Cost-effectiveness of reperfusion strategies

Am Heart J. 1999 Aug;138(2 Pt 2):S142-52. doi: 10.1016/s0002-8703(99)70334-0.


Reperfusion of acute myocardial infarction has become the standard of management during the first few hours. Cost per year of life saved is one measure of the effectiveness of reperfusion strategies. Estimates of the cost per year of life saved have been approximately $17,000 for streptokinase and percutaneous transluminal coronary angioplasty and approximately $33,000 for tissue plasminogen activator. Assuming that percutaneous transluminal coronary angioplasty is more effective than thrombolysis, we calculated the cost-effectiveness of this strategy in different hospital settings. The estimated costs in hospitals with existing cardiac catheterization laboratories were $11,000 per year of life saved for primary angioplasty and $14,000 for thrombolysis compared with no intervention. In hospitals without catheterization facilities, it would be cost-ineffective to build such laboratories only to treat acute infarction with angioplasty. Preliminary results suggest that stenting may also be cost-effective in association with angioplasty.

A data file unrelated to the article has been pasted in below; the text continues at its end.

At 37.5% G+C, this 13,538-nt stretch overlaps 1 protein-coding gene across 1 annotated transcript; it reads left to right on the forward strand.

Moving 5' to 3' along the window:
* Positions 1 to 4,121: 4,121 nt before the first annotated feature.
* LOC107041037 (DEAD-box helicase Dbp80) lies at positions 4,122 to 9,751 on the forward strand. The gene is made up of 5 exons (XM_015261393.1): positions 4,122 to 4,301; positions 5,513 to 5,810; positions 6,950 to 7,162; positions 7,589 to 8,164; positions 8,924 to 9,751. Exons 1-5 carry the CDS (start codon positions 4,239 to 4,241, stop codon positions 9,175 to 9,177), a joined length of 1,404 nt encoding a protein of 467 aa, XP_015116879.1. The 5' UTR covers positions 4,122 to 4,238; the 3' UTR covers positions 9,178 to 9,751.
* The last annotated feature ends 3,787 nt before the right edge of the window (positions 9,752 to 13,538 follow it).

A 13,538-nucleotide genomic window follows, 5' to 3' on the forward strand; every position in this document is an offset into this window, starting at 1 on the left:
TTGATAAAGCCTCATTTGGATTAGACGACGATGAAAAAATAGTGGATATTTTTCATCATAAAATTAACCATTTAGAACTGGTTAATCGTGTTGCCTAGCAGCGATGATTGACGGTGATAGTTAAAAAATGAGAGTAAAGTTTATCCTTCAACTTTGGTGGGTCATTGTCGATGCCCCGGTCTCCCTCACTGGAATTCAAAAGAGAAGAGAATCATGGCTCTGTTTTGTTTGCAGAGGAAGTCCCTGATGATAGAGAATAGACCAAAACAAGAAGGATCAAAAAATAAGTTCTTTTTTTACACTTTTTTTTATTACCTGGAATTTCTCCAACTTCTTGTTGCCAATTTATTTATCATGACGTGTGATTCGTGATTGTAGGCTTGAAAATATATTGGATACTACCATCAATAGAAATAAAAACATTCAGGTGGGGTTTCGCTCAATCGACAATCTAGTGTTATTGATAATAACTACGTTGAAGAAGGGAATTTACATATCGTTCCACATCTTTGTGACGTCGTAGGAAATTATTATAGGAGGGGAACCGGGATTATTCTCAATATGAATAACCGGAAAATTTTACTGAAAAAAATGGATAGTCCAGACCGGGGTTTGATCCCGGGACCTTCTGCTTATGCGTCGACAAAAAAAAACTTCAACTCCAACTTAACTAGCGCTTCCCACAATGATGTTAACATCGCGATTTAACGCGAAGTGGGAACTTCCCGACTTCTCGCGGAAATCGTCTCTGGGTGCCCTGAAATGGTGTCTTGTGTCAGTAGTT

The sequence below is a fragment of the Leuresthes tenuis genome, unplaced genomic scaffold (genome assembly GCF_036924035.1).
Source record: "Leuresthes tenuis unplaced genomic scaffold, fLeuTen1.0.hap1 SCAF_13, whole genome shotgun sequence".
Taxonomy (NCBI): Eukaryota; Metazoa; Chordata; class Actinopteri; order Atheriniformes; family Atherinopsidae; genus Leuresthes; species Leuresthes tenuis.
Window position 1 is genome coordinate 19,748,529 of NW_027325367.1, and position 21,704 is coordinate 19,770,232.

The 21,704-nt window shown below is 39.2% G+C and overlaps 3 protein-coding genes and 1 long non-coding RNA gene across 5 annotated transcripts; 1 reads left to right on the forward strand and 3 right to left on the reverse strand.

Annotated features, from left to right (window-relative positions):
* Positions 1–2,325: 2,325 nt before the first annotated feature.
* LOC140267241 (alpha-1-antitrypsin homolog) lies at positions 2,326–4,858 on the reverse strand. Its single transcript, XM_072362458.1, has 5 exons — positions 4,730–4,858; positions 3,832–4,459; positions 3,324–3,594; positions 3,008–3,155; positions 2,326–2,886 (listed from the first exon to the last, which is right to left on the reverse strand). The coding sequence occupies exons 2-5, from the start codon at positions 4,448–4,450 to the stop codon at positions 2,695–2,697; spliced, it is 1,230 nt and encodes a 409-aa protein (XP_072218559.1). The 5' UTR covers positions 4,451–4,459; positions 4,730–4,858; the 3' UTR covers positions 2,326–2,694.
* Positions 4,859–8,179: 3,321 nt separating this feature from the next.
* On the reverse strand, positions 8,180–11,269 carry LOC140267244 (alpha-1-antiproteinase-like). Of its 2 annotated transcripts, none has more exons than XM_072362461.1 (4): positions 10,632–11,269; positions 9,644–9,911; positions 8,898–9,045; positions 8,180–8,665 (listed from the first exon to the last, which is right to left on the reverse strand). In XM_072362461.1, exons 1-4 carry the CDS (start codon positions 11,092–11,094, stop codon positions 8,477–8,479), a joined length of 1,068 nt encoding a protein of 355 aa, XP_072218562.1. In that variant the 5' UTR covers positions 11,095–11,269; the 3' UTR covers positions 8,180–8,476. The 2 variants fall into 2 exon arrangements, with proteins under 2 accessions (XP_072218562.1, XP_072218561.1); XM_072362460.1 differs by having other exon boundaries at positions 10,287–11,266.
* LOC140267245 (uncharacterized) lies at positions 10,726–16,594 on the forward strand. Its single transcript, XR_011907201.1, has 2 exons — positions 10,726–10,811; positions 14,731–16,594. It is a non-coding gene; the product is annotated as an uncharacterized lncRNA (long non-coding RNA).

Publication types

  • Comparative Study
  • Review

MeSH terms

  • Angioplasty, Balloon, Coronary / economics
  • Cardiac Catheterization / economics
  • Cost-Benefit Analysis
  • Fibrinolytic Agents / economics
  • Hospital Costs
  • Hospital Departments / economics
  • Humans
  • Laboratories / economics
  • Myocardial Infarction / therapy
  • Myocardial Reperfusion / economics*
  • Myocardial Reperfusion / methods
  • Stents / economics
  • Streptokinase / economics
  • Tissue Plasminogen Activator / economics
  • Value of Life


  • Fibrinolytic Agents
  • Streptokinase
  • Tissue Plasminogen Activator